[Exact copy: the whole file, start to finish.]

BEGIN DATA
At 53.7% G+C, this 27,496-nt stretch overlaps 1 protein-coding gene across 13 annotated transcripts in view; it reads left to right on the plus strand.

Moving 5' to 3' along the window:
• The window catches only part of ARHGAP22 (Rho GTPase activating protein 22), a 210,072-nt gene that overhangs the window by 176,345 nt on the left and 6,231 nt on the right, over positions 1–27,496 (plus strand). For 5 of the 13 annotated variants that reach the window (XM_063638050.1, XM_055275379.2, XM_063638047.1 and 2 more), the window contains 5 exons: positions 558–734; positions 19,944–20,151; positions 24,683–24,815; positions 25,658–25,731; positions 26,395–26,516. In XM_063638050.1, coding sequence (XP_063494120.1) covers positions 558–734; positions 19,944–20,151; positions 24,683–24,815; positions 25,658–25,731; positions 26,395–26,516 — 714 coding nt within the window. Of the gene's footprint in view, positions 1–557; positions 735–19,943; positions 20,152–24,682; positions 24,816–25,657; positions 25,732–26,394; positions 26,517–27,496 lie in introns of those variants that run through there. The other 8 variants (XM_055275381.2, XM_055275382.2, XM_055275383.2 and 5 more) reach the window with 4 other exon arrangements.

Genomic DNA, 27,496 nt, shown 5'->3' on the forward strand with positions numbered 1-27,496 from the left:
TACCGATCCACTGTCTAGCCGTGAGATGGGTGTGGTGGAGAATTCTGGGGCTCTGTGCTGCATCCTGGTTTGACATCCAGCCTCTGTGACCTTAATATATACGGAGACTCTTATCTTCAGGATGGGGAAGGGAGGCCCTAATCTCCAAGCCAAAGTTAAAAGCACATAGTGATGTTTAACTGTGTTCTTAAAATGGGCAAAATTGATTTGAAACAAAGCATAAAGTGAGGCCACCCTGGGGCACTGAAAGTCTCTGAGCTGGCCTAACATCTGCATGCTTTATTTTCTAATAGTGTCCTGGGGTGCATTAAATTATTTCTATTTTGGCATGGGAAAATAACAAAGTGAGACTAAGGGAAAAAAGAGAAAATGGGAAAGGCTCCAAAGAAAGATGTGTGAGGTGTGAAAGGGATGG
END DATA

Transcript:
At 53.7% G+C, this 27,496-nt stretch overlaps 1 protein-coding gene across 13 annotated transcripts in view; it reads left to right on the plus strand.

Moving 5' to 3' along the window:
• The window catches only part of ARHGAP22 (Rho GTPase activating protein 22), a 210,072-nt gene that overhangs the window by 176,345 nt on the left and 6,231 nt on the right, over positions 1–27,496 (plus strand). For 5 of the 13 annotated variants that reach the window (XM_063638050.1, XM_055275379.2, XM_063638047.1 and 2 more), the window contains 5 exons: positions 558–734; positions 19,944–20,151; positions 24,683–24,815; positions 25,658–25,731; positions 26,395–26,516. In XM_063638050.1, coding sequence (XP_063494120.1) covers positions 558–734; positions 19,944–20,151; positions 24,683–24,815; positions 25,658–25,731; positions 26,395–26,516 — 714 coding nt within the window. Of the gene's footprint in view, positions 1–557; positions 735–19,943; positions 20,152–24,682; positions 24,816–25,657; positions 25,732–26,394; positions 26,517–27,496 lie in introns of those variants that run through there. The other 8 variants (XM_055275381.2, XM_055275382.2, XM_055275383.2 and 5 more) reach the window with 4 other exon arrangements.

Genomic DNA, 27,496 nt, shown 5'->3' on the forward strand with positions numbered 1-27,496 from the left:
TACCGATCCACTGTCTAGCCGTGAGATGGGTGTGGTGGAGAATTCTGGGGCTCTGTGCTGCATCCTGGTTTGACATCCAGCCTCTGTGACCTTAATATATACGGAGACTCTTATCTTCAGGATGGGGAAGGGAGGCCCTAATCTCCAAGCCAAAGTTAAAAGCACATAGTGATGTTTAACTGTGTTCTTAAAATGGGCAAAATTGATTTGAAACAAAGCATAAAGTGAGGCCACCCTGGGGCACTGAAAGTCTCTGAGCTGGCCTAACATCTGCATGCTTTATTTTCTAATAGTGTCCTGGGGTGCATTAAATTATTTCTATTTTGGCATGGGAAAATAACAAAGTGAGACTAAGGGAAAAAAGAGAAAATGGGAAAGGCTCCAAAGAAAGATGTGTGAGGTGTGAAAGGGATGG